US5596052 *25 Mar 199621 Ene 1997Montell Technology Company BvAtactic polypropylene
US5616201 *8 May 19951 Abr 1997Kimberly-Clark CorporationProcess for making a child's mitt wipe
US5649336 *23 Nov 199422 Jul 1997Kimberly-Clark Worldwide, Inc.Child's mitt wipe
US5667635 *18 Sep 199616 Sep 1997Kimberly-Clark Worldwide, Inc.Flushable premoistened personal wipe
US5888524 *29 Jul 199730 Mar 1999Kimberly-Clark Worldwide, Inc.Antimicrobial compositions and wet wipes including the same
US6028018 *6 Sep 199622 Feb 2000Kimberly-Clark Worldwide, Inc.Wet wipes with improved softness
US6139779 *27 Jul 199931 Oct 2000Chromatic Technologies, Inc.Thermochromic ink formulations and methods of use
US6323389 *2 Oct 199827 Nov 2001Kimberly-Clark Worldwide, Inc.High performance elastic composite materials made from high molecular weight thermoplastic triblock elastomers
US6440437 *24 Ene 200027 Ago 2002Kimberly-Clark Worldwide, Inc.Wet wipes having skin health benefits
US6680265 *21 Feb 200020 Ene 2004Kimberly-Clark Worldwide, Inc.Laminates of elastomeric and non-elastomeric polyolefin blend materials
US6969441 *14 May 200129 Nov 2005Kimberly-Clark Worldwide, Inc.Method and apparatus for producing laminated articles
US20020137417 *11 Mar 200226 Sep 2002Gerold TebbeTextile material for garments
US20030087566 *23 Oct 20028 May 2003Polymer Group, Inc.Meltspun thermochromic fabrics
US20030119202 *24 Dic 200126 Jun 2003Kimberly-Clark Worldwide, Inc.Reading device, method, and system for conducting lateral flow assays
US20040158156 *11 Feb 200312 Ago 2004Thermal View Wraps LlcLiquid crystal thermal imaging of equine lameness
US20040237164 *2 Jun 20032 Dic 2004Aperfine Lauren M.Thermochromic water proof apparel
US20060172135 *20 Dic 20053 Ago 2006Satish AgrawalLayered envirochromic materials, applications and methods of preparation thereof
US20070142263 *15 Dic 200521 Jun 2007Stahl Katherine DColor changing cleansing composition
US20070252115 *28 Abr 20061 Nov 2007Arehart Kelly DThermochromic elastic articles
US20080120761 *31 Ago 200629 May 2008Kaiyuan YangThermal Moderating Donnable Elastic Articles
US20080233379 *20 Mar 200725 Sep 2008O'connor Joseph GIndustrial fabric having a thermochromic sensor
US20090046760 *14 Ago 200819 Feb 2009John Peter MathesonThermochromic Temperature-Monitoring Clothing
US20090143516 *30 Nov 20074 Jun 2009Macdonald John GavinThermochromic responsive elastic polymer substrate
Citada por
Patente citante Fecha de presentación Fecha de publicación Solicitante Título
US818243017 Jul 200922 May 2012Hot Dot, Inc.Thermocromatic patch for monitoring/detecting body temperature
US834341123 Abr 20101 Ene 2013The Procter & Gamble CompanyMethod of producing a web substrate having activated color regions in deformed regions
US84359244 Nov 20097 May 2013The Procter & Gamble CompanyMethod of producing color change in overlapping layers
US844058723 Abr 201014 May 2013The Procter & Gamble CompanyMethod of producing color change in a web substrate
US846059722 Mar 201111 Jun 2013The Procter & Gamble CompanyMethod of producing color change in a substrate
US863743023 Abr 201028 Ene 2014The Procter & Gamble CompanyWeb substrate having activated color regions in topical additive regions
US875400528 Ago 201217 Jun 2014Kimberly-Clark Worldwide, Inc.Color-changing composition and material
US87910459 Nov 201129 Jul 2014Kimberly-Clark Worldwide, Inc.Non-tacky wetness indicator composition for application on a polymeric substrate
US897521023 Abr 201010 Mar 2015The Procter & Gamble Co.Web substrate having activated color regions in deformed regions
US911978030 Oct 20131 Sep 2015Kimberly-Clark Worldwide, Inc.Triggerable compositions for two-stage, controlled release of proactive chemistry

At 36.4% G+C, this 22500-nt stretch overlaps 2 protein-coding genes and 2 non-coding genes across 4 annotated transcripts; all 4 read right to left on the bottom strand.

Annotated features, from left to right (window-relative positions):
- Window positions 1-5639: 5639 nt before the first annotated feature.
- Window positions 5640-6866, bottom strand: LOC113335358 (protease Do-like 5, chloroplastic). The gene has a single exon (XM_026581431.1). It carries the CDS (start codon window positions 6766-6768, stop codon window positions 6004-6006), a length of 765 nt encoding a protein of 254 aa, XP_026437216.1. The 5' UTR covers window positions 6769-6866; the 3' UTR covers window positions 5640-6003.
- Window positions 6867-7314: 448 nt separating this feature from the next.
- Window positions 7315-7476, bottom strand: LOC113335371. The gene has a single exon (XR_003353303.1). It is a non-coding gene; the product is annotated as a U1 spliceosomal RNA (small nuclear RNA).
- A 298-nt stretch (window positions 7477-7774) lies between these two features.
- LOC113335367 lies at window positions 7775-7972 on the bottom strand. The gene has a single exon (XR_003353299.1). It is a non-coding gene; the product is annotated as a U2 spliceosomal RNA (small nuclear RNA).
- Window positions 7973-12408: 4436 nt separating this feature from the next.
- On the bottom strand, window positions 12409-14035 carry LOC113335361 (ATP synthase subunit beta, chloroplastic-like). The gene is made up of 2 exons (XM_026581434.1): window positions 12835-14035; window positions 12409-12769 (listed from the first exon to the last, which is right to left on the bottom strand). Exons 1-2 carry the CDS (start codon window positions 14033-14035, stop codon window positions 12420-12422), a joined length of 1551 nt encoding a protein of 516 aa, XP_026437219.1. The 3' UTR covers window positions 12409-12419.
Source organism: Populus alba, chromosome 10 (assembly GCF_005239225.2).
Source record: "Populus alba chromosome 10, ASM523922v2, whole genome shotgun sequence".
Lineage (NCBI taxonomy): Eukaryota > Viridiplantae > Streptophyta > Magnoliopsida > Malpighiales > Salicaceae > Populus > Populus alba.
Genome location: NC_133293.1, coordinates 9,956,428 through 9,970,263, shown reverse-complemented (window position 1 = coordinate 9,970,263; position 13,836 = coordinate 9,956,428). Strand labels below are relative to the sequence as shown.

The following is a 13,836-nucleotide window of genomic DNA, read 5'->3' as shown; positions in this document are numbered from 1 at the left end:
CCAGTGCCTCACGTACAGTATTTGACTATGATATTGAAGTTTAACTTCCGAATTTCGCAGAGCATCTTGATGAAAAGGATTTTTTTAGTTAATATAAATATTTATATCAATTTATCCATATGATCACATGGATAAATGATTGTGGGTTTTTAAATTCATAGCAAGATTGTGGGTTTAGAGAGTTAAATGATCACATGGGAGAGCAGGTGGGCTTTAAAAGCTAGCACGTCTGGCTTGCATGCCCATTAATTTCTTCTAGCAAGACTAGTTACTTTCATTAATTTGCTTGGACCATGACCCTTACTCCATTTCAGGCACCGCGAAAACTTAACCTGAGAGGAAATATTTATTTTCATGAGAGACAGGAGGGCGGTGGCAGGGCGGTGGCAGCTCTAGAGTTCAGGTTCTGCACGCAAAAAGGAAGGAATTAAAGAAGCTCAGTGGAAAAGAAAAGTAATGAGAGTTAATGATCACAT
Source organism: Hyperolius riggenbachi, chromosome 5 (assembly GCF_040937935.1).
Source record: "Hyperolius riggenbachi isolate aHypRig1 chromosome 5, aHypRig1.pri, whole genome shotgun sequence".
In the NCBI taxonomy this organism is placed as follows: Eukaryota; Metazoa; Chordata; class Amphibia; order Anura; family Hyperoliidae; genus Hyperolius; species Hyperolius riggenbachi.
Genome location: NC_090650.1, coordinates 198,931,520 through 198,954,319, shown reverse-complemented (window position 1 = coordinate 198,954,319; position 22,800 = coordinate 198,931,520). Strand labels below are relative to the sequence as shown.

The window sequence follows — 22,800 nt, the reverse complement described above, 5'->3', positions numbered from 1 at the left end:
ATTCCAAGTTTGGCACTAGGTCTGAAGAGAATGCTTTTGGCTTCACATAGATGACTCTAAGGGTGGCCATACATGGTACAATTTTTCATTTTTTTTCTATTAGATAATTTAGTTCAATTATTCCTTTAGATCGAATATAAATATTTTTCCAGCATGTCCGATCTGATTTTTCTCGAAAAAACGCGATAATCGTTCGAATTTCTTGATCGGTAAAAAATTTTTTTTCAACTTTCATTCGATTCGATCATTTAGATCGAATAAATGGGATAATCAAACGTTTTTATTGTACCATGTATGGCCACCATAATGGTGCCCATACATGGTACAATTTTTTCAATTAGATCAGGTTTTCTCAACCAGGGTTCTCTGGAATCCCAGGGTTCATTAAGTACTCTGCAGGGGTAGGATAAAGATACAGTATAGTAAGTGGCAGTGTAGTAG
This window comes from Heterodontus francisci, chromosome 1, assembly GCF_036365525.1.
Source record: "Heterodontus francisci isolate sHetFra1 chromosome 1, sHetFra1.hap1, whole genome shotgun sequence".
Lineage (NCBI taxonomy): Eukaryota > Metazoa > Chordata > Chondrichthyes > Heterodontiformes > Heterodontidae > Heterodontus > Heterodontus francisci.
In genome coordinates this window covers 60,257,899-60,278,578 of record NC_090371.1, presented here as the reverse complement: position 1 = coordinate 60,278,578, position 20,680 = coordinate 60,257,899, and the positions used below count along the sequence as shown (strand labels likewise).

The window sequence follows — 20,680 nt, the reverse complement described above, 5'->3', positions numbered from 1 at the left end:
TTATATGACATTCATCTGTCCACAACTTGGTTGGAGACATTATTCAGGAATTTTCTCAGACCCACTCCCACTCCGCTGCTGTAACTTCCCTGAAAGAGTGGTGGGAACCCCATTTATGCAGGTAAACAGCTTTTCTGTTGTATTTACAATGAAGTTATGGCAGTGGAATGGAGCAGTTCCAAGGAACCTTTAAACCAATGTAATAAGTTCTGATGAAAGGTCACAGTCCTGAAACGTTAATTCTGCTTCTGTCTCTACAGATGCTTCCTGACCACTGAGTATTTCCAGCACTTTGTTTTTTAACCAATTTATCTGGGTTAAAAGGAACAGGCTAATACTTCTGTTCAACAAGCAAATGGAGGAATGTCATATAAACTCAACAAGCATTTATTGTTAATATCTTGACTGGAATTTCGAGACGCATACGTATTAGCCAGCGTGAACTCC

US934527018 Jun 201424 May 2016Chromatic Technologies, Inc.Water-activated thermochromic materials
US9578908 *28 Mar 201328 Feb 2017Under Armour, Inc.Apparel with wear indicator
US95858267 Nov 20127 Mar 2017Kimberly-Clark Worldwide, Inc.Triggerable compositions for two-stage, controlled release of active chemistry
US9599515 *25 Feb 201021 Mar 2017Opalux IncorporatedTemperature-responsive photonic crystal device
US98105872 Ago 20127 Nov 2017Commonwealth Scientific And Industrial Research OrganisationComposite sensor fibres and applications therefor
US20090046760 *14 Ago 200819 Feb 2009John Peter MathesonThermochromic Temperature-Monitoring Clothing
US20100268112 *17 Jul 200921 Oct 2010Short Dan CThermocromatic patch for monitoring/detecting body temperature
US20100313325 *19 Dic 200816 Dic 2010Christopher EbejerBaby clothing comprising a thermochromic material
US20110104459 *4 Nov 20095 May 2011Kelyn Anne AroraMethod of producing color change in overlapping layers
US20110106035 *4 Nov 20095 May 2011Kelyn Anne AroraAbsorbent article having activated color regions in overlapping layers
US20120044970 *25 Feb 201023 Feb 2012Opalux IncorporatedTemperature-Responsive Photonic Crystal Device
US20120266355 *12 Ago 201125 Oct 2012Husain Abbas MIndicator gloves
US20130212768 *21 Feb 201222 Ago 2013Timothy C. RobinsonModular Detoxification Garment
US20130263352 *15 Mar 201310 Oct 2013Kenneth E. Crockett, JR.Apparel with thermochromic dyes for monitoring and optimizing exercise performance
US20140059737 *6 Nov 20136 Mar 2014Abbas M. HusainIndicator glove with cleaning portion
US20140115748 *28 Mar 20131 May 2014Under Armour, Inc.Apparel with wear indicator
US20150135401 *22 Ene 201521 May 2015Abbas M. HusainGlove with cleaning surfaces
US20150173679 *19 Dic 201425 Jun 2015Kent State UniversityThermochromic fabrics utilizing cholesteric liquid crystal material
EP2243422A1 *23 Abr 200927 Oct 2010Imds R&D BvMethod, system and sensor for monitoring an infant lying in a bed
EP2823271A4 *2 Ago 201225 Nov 2015Commw Scient Ind Res OrgComposite sensor fibres and applications therefor
WO2009095633A1 *19 Dic 20086 Ago 2009Christopher EbejerBaby clothing comprising a thermochromic material
WO2010123364A1 *23 Abr 201028 Oct 2010Imds R&D BvMethod, system and sensor for monitoring an infant lying in a bed
WO2010123986A1 *21 Abr 201028 Oct 2010Technical TextilesThermocromatic patch for monitoring/detecting body temperature
WO2012145017A1 *19 Ago 201126 Oct 2012Abbas HusainIndicator gloves
WO2014205104A1 *18 Jun 201424 Dic 2014Chromatic Technologies Inc.Article of clothing with water-activated thermochromic materials
Clasificaciones
Clasificación de EE.UU.374/162, 434/262, 374/E11.018, 374/E03.006, 374/E13.002
Clasificación internacionalG01K11/12, G09B23/28
Clasificación cooperativaG01K11/12, A61B5/6804, A41D13/002, G01K2207/00, A61B5/01, A41D13/1281, G01K13/002, G01K3/08
Clasificación europeaA61B5/01, A61B5/68B1D, G01K11/12, G01K3/08, G01K13/00B, A41D13/12C10, A41D13/002
Eventos legales
FechaCódigoEventoDescripción
6 Ago 2007ASAssignment
Owner name: KIMBERLY-CLARK WORLDWIDE, INC., WISCONSIN
Free format text: ASSIGNMENT OF ASSIGNORS INTEREST;ASSIGNORS:MACDONALD, JOHN GAVIN;AREHART, KELLY D.;MARTIN, STEPHANIE M.;REEL/FRAME:019655/0389;SIGNING DATES FROM 20070727 TO 20070801
Owner name: KIMBERLY-CLARK WORLDWIDE, INC., WISCONSIN
Free format text: ASSIGNMENT OF ASSIGNORS INTEREST;ASSIGNORS:MACDONALD, JOHN GAVIN;AREHART, KELLY D.;MARTIN, STEPHANIE M.;SIGNING DATES FROM 20070727 TO 20070801;REEL/FRAME:019655/0389
3 Feb 2015ASAssignment
Owner name: KIMBERLY-CLARK WORLDWIDE, INC., WISCONSIN
Free format text: NAME CHANGE;ASSIGNOR:KIMBERLY-CLARK WORLDWIDE, INC.;REEL/FRAME:034880/0704
Effective date: 20150101
6 Abr 2015FPAYFee payment
Year of fee payment: 4